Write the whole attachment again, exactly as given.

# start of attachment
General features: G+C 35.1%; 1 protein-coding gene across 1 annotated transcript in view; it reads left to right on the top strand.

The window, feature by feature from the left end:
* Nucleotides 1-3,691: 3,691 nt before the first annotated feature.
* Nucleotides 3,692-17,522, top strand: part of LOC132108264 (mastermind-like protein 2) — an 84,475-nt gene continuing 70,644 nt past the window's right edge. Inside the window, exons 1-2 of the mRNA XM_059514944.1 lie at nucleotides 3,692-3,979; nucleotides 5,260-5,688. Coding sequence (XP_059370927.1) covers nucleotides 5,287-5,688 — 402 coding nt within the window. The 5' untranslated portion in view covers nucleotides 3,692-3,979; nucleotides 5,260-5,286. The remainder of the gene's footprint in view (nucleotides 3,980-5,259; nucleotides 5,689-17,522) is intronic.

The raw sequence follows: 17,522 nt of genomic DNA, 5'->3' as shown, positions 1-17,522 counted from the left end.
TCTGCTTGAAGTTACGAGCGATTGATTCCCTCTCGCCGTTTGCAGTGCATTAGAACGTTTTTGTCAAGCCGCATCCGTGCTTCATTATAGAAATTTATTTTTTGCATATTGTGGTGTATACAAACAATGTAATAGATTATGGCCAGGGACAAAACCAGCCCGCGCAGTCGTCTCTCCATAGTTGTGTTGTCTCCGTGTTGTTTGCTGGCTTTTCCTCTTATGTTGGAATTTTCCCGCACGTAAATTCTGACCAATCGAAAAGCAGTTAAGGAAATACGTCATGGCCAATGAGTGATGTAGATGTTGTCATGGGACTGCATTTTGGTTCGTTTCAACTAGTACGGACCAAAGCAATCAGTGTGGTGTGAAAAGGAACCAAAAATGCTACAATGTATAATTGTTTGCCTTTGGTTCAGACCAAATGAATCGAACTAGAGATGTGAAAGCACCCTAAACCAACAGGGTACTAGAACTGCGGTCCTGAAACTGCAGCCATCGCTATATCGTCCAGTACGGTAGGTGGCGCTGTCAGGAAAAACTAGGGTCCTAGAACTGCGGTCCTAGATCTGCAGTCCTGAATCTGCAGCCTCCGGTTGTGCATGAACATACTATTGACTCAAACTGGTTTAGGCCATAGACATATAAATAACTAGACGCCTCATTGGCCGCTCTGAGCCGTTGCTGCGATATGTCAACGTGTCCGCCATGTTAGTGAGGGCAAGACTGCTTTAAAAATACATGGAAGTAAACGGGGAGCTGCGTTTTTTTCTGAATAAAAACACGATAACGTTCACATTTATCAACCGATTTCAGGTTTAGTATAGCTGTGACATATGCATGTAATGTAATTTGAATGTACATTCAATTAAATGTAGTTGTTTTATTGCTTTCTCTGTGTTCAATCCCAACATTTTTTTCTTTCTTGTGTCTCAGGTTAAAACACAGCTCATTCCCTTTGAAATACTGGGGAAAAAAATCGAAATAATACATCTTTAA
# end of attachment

General features: G+C 35.1%; 1 protein-coding gene across 1 annotated transcript in view; it reads left to right on the top strand.

The window, feature by feature from the left end:
* Nucleotides 1-3,691: 3,691 nt before the first annotated feature.
* Nucleotides 3,692-17,522, top strand: part of LOC132108264 (mastermind-like protein 2) — an 84,475-nt gene continuing 70,644 nt past the window's right edge. Inside the window, exons 1-2 of the mRNA XM_059514944.1 lie at nucleotides 3,692-3,979; nucleotides 5,260-5,688. Coding sequence (XP_059370927.1) covers nucleotides 5,287-5,688 — 402 coding nt within the window. The 5' untranslated portion in view covers nucleotides 3,692-3,979; nucleotides 5,260-5,286. The remainder of the gene's footprint in view (nucleotides 3,980-5,259; nucleotides 5,689-17,522) is intronic.

The raw sequence follows: 17,522 nt of genomic DNA, 5'->3' as shown, positions 1-17,522 counted from the left end.
TCTGCTTGAAGTTACGAGCGATTGATTCCCTCTCGCCGTTTGCAGTGCATTAGAACGTTTTTGTCAAGCCGCATCCGTGCTTCATTATAGAAATTTATTTTTTGCATATTGTGGTGTATACAAACAATGTAATAGATTATGGCCAGGGACAAAACCAGCCCGCGCAGTCGTCTCTCCATAGTTGTGTTGTCTCCGTGTTGTTTGCTGGCTTTTCCTCTTATGTTGGAATTTTCCCGCACGTAAATTCTGACCAATCGAAAAGCAGTTAAGGAAATACGTCATGGCCAATGAGTGATGTAGATGTTGTCATGGGACTGCATTTTGGTTCGTTTCAACTAGTACGGACCAAAGCAATCAGTGTGGTGTGAAAAGGAACCAAAAATGCTACAATGTATAATTGTTTGCCTTTGGTTCAGACCAAATGAATCGAACTAGAGATGTGAAAGCACCCTAAACCAACAGGGTACTAGAACTGCGGTCCTGAAACTGCAGCCATCGCTATATCGTCCAGTACGGTAGGTGGCGCTGTCAGGAAAAACTAGGGTCCTAGAACTGCGGTCCTAGATCTGCAGTCCTGAATCTGCAGCCTCCGGTTGTGCATGAACATACTATTGACTCAAACTGGTTTAGGCCATAGACATATAAATAACTAGACGCCTCATTGGCCGCTCTGAGCCGTTGCTGCGATATGTCAACGTGTCCGCCATGTTAGTGAGGGCAAGACTGCTTTAAAAATACATGGAAGTAAACGGGGAGCTGCGTTTTTTTCTGAATAAAAACACGATAACGTTCACATTTATCAACCGATTTCAGGTTTAGTATAGCTGTGACATATGCATGTAATGTAATTTGAATGTACATTCAATTAAATGTAGTTGTTTTATTGCTTTCTCTGTGTTCAATCCCAACATTTTTTTCTTTCTTGTGTCTCAGGTTAAAACACAGCTCATTCCCTTTGAAATACTGGGGAAAAAAATCGAAATAATACATCTTTAA